Would You Apply in Response to Your Own Job Ads? If Not, Please Read This!

Cultural fit is the key factor determining whether an employee develops further, stays with a company, and becomes a top performer. This is the unanimous opinion of recruiters and leaders. Cultural fit means that the employee shares the values of the company, fits into the team as a person and has the ideal qualities for the position.

The search for candidates with the best fit already begins with the job ad. But wherever you look, job ads are based on templates, consisting of boring lists of the tasks that have to be performed and profile platitudes ranging from “team minded” to “success oriented.”

Who cares, you might say, just post and pray. If the job ad addresses everyone, that will include appropriate candidates. This view is not only wrong; it endangers the success of your recruiting.

Boring job ads do not lead you to top candidates

There is a reason for this. The best people already have an attractive job. They are not desperately looking for work and do not apply for every halfway suitable job they see advertised. If they are going to give up a secure and attractive position, they want to know exactly why they should work for you.

Perhaps you look at job postings now and then. Do you really think you have a chance if you say things like “We’re looking for someone as soon as possible…” To be able to lure a top performer, the person should have only one thought after reading your job advertisement: That’s for me! A dream job!

Three issues that have to be addressed in a job description

There are three main criteria on whose basis top performers switch companies and stay at the new one – or not:

  • Leadership culture
  • Corporate culture
  • Team culture

Do you allude to these topics in your job description? And do you do so without using platitudes such as “young, dynamic team” and “flat hierarchies”? Do you use this opportunity to address the issue of cultural fit?

The scope of duties, which is often given the most space, is secondary, however. As a rule, experienced candidates know which tasks have to be performed in a given position. And the responsibilities often change over time.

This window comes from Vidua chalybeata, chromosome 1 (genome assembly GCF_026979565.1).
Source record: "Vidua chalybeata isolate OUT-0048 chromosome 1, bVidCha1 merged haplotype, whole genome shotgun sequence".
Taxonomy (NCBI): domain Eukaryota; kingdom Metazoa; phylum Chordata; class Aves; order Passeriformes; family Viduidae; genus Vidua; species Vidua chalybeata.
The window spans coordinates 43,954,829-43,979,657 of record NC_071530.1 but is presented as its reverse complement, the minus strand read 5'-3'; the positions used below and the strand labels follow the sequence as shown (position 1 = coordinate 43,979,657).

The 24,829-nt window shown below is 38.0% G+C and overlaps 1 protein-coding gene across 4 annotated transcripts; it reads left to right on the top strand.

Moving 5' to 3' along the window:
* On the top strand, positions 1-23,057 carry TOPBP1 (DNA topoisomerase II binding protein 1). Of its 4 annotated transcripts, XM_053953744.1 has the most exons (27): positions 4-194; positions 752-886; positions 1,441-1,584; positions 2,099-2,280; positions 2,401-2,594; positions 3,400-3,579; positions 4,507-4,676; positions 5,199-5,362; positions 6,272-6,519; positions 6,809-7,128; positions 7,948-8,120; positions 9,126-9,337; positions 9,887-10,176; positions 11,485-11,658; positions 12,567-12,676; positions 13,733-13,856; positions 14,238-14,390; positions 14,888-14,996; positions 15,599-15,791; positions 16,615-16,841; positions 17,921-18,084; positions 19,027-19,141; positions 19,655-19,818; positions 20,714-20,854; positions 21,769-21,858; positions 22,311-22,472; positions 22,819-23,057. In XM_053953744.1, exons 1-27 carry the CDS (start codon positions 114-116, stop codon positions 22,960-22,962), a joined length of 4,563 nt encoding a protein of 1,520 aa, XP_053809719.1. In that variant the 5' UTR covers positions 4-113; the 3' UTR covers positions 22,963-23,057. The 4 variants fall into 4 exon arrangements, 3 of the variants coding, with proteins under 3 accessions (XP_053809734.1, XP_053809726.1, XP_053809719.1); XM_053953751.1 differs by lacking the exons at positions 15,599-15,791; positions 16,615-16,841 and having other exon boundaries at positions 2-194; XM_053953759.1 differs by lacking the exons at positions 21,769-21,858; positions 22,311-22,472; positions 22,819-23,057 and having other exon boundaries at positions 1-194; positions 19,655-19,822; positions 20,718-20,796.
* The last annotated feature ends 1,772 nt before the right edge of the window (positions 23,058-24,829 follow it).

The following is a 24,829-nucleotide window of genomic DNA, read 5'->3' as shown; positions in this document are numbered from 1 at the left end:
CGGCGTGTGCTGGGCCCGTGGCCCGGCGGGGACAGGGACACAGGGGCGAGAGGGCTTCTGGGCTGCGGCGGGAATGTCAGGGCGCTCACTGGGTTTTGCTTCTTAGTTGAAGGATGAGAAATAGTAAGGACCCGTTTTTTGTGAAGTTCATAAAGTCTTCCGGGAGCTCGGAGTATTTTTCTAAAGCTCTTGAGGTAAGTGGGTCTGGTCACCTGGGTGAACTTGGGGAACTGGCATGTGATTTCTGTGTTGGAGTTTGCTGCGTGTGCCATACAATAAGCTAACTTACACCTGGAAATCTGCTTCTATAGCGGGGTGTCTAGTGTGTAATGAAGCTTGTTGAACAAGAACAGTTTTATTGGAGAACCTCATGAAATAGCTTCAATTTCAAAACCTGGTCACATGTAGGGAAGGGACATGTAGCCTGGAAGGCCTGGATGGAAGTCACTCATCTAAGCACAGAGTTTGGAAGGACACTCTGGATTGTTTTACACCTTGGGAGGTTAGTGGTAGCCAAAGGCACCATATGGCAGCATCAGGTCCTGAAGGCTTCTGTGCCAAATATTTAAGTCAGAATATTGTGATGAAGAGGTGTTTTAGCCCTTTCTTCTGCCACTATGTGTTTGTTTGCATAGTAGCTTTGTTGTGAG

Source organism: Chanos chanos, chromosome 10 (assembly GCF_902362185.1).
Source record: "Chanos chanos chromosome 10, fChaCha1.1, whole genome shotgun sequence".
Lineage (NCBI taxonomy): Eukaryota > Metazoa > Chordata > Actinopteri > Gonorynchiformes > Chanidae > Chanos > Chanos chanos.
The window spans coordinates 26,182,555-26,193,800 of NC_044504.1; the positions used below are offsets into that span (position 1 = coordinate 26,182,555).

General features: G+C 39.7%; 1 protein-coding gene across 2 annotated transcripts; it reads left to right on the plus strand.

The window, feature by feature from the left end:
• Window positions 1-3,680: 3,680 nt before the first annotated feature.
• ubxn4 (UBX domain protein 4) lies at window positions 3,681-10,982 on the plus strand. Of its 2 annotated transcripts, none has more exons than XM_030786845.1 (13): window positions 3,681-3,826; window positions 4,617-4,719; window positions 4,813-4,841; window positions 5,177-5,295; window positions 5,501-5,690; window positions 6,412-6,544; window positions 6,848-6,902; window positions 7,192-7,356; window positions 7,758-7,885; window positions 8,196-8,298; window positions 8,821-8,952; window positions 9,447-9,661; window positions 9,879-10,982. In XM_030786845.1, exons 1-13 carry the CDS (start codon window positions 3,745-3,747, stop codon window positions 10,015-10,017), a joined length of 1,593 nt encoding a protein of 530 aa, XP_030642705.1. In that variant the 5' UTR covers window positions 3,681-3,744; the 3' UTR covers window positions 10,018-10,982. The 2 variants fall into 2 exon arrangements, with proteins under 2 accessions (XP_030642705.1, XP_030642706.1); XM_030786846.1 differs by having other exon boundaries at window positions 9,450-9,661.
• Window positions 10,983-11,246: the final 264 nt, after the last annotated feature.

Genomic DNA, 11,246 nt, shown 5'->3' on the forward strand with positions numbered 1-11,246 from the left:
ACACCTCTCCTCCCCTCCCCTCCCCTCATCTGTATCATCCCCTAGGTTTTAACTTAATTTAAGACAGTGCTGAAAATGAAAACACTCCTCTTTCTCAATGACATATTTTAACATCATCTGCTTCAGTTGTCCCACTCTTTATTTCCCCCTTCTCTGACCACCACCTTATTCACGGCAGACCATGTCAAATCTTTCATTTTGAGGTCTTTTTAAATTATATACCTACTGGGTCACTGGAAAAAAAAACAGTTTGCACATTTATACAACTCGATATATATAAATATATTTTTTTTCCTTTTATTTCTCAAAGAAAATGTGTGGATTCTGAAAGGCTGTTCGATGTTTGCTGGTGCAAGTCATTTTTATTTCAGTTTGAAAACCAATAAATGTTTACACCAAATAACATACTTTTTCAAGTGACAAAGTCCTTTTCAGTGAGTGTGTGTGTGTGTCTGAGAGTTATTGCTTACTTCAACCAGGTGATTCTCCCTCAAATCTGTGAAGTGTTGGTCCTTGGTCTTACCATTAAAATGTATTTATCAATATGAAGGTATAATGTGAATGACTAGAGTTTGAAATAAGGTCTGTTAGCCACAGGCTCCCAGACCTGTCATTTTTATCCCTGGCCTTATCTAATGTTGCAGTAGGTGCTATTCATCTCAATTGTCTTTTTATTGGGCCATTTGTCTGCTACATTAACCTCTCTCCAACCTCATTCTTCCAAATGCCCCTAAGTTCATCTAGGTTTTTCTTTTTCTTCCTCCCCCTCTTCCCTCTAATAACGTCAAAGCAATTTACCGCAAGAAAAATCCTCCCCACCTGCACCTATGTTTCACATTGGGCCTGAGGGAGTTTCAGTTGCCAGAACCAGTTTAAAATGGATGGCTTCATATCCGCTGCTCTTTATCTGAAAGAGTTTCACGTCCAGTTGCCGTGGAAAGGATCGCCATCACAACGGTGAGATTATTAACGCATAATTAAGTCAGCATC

A job ad is a personal letter to candidates

Naturally, your job description still has to fit on one sheet of paper. So for each job ad, work out what should be included in the text on an individual basis. Find answers to the following questions:

  • Why do we really need a new employee? What are our real needs, our objectives? (After all, it’s not just a question of someone doing the work.)
  • What qualities do top performers have?
  • What qualities do your top performers have in common? (soft skills, hard skills, golf handicap, family with kids, etc.)
  • Why should your preferred candidate want precisely this job?

Sketch a detailed picture of a candidate who would fit the position perfectly, who has the perfect cultural fit. View your job description as a personal letter to this individual. Although no one else will feel addressed, this one candidate will immediately recognize that he is meant. And they only want her.

Make honest and concrete statements

Please do not soften up the individually developed job profile with a lot of general blah blah blah. Have the courage to be specific. Describe the following:

Should the employee stick to precise specifications or will he only be given targets he has to achieve? How will you measure his success? Does the new position involve teamwork or is it more of a one-man show? Will the person sit in an open-plan office with 50 other IT freaks? Are overtime and weekend work par for the course? Are vegan meals served in the cafeteria?

All of this information should make your preferred candidate say: Where can I sign?

Unfortunately, many companies are afraid of being too honest because they think they will frighten off applicants. Instead of admitting that 50-hour weeks are normal for a managerial position, they bashfully call for “resilience” and “stress resistance.” But the fact is: Anyone who is excited about her work and puts her career above everything else will gladly accept these terms. And if not, then the person doesn’t belong in the company. If a job ad is nonspecific, or dishonest, candidates with no cultural fit will not be filtered out or filtered out too late.

Only outstanding job ads are recommended to others

The probability that your tailor-made, personally formulated job ad will reach the one top performer who fits the bill is much higher than the probability that a standardized, generalized job ad will reach your dream candidate.

With an exceptional job ad, you will have an ace up your sleeve. Have you ever seen a job ad that was recommended by many people or that even went viral on social media? Yes, now and then. And were the texts standardized? Ah, now you see. Perhaps your job ad won’t reach your preferred candidate directly. But maybe someone who knows him will think of him immediately when reading the job ad and forward it to him.

Would you apply for the position advertised?

Put your standardized texts where they belong: on the mothballs of HR. Before you publish your next job ad, ask yourself: Does it really describe the exact candidate we’re looking for –the one with the perfect cultural fit? Does it mention the factors that will determine whether the candidate is successful in this position? And would you feel addressed and apply for the job yourself?

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